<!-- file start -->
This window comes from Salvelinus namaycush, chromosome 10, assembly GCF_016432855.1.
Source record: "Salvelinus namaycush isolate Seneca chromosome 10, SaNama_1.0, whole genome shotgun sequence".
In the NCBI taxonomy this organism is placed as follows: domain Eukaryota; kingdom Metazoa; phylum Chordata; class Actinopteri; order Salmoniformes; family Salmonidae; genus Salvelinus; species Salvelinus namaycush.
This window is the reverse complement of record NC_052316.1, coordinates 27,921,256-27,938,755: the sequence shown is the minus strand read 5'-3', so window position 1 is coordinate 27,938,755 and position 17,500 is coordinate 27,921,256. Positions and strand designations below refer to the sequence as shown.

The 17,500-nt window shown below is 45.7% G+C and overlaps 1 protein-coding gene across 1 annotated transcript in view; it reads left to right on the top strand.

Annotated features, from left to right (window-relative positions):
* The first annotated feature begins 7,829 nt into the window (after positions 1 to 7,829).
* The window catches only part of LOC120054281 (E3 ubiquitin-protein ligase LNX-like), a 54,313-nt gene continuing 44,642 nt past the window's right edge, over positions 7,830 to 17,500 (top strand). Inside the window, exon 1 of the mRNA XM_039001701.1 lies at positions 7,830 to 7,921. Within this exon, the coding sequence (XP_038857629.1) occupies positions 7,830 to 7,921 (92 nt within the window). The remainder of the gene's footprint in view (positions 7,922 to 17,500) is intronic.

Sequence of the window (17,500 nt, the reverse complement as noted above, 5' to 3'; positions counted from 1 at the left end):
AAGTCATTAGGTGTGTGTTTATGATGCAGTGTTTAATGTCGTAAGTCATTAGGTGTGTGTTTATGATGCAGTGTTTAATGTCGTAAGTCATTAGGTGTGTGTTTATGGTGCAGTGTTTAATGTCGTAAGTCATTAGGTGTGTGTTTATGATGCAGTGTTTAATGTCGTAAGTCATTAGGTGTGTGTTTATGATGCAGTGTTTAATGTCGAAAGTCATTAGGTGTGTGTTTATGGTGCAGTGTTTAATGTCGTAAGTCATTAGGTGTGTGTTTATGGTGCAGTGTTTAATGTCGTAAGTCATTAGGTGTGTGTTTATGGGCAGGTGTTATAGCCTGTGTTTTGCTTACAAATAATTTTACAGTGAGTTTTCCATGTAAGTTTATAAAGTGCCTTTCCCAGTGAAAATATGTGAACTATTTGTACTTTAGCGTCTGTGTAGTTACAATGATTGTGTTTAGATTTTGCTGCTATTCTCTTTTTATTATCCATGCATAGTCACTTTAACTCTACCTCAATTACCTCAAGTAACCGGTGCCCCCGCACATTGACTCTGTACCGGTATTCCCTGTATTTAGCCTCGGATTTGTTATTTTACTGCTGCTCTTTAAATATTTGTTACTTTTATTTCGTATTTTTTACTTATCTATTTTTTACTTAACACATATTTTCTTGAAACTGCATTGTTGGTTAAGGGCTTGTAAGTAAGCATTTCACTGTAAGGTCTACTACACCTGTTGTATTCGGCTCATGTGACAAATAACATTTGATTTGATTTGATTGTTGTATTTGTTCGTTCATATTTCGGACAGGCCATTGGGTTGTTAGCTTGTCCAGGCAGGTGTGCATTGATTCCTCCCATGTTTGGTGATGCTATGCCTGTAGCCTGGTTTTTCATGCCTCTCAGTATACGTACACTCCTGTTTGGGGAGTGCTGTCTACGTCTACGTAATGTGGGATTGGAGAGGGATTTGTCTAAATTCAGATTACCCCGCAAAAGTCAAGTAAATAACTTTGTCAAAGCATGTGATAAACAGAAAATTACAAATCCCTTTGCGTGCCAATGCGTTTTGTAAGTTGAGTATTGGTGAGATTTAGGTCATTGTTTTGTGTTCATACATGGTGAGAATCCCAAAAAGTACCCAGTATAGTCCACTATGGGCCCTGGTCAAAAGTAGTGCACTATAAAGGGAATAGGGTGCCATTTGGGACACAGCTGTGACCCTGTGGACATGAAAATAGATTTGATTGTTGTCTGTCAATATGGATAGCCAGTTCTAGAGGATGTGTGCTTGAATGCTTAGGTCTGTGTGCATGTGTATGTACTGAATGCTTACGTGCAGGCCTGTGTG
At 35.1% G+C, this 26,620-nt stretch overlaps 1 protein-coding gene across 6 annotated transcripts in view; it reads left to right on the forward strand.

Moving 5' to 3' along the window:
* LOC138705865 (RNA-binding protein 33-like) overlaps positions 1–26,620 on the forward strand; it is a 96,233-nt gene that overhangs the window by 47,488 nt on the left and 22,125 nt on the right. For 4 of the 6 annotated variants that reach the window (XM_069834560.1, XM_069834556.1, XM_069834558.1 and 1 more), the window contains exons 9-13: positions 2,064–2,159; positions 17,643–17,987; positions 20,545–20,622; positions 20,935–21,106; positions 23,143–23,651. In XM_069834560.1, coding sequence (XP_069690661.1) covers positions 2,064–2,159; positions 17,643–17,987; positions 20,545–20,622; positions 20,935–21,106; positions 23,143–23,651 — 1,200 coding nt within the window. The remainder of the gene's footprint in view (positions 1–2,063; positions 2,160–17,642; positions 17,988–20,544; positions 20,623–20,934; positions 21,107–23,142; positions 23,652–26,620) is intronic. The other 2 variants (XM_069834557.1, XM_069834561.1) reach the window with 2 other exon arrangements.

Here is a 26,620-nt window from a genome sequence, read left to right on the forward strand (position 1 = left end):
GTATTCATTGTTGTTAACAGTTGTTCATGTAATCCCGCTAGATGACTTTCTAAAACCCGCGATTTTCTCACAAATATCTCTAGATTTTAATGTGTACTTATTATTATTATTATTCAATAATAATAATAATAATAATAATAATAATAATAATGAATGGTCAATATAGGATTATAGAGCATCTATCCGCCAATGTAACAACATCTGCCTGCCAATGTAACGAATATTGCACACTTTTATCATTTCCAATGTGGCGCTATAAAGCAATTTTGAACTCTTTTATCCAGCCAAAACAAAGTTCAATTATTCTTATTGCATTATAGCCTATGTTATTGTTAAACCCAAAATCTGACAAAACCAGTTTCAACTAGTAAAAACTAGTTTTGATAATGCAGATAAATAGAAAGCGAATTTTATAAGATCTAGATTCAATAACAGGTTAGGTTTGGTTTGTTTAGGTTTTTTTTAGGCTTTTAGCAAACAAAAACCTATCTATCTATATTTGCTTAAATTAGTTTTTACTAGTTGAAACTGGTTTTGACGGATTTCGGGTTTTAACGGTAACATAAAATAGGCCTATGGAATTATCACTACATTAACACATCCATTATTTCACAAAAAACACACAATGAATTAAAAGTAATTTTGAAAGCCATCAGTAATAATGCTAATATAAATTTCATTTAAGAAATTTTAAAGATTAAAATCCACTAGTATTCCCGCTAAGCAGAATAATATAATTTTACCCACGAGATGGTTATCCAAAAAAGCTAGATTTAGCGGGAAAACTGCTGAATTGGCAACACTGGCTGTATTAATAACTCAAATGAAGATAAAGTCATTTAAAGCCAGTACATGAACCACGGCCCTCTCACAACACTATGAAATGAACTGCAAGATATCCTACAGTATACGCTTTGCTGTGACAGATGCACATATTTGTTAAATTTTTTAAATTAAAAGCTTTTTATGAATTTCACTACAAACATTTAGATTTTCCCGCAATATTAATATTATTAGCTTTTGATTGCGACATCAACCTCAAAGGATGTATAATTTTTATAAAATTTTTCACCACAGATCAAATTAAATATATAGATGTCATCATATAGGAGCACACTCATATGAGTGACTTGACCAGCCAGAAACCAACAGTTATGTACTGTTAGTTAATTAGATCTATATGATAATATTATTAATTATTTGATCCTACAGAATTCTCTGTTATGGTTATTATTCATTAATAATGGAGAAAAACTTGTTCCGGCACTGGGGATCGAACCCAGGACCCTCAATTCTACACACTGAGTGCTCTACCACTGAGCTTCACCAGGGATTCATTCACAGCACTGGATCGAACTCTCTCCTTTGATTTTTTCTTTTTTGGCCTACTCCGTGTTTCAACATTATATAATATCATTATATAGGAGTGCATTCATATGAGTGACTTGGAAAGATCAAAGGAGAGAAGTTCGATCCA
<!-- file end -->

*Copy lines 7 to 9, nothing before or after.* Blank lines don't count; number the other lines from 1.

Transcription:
* The first annotated feature begins 7,829 nt into the window (after positions 1 to 7,829).
* The window catches only part of LOC120054281 (E3 ubiquitin-protein ligase LNX-like), a 54,313-nt gene continuing 44,642 nt past the window's right edge, over positions 7,830 to 17,500 (top strand). Inside the window, exon 1 of the mRNA XM_039001701.1 lies at positions 7,830 to 7,921. Within this exon, the coding sequence (XP_038857629.1) occupies positions 7,830 to 7,921 (92 nt within the window). The remainder of the gene's footprint in view (positions 7,922 to 17,500) is intronic.

Sequence of the window (17,500 nt, the reverse complement as noted above, 5' to 3'; positions counted from 1 at the left end):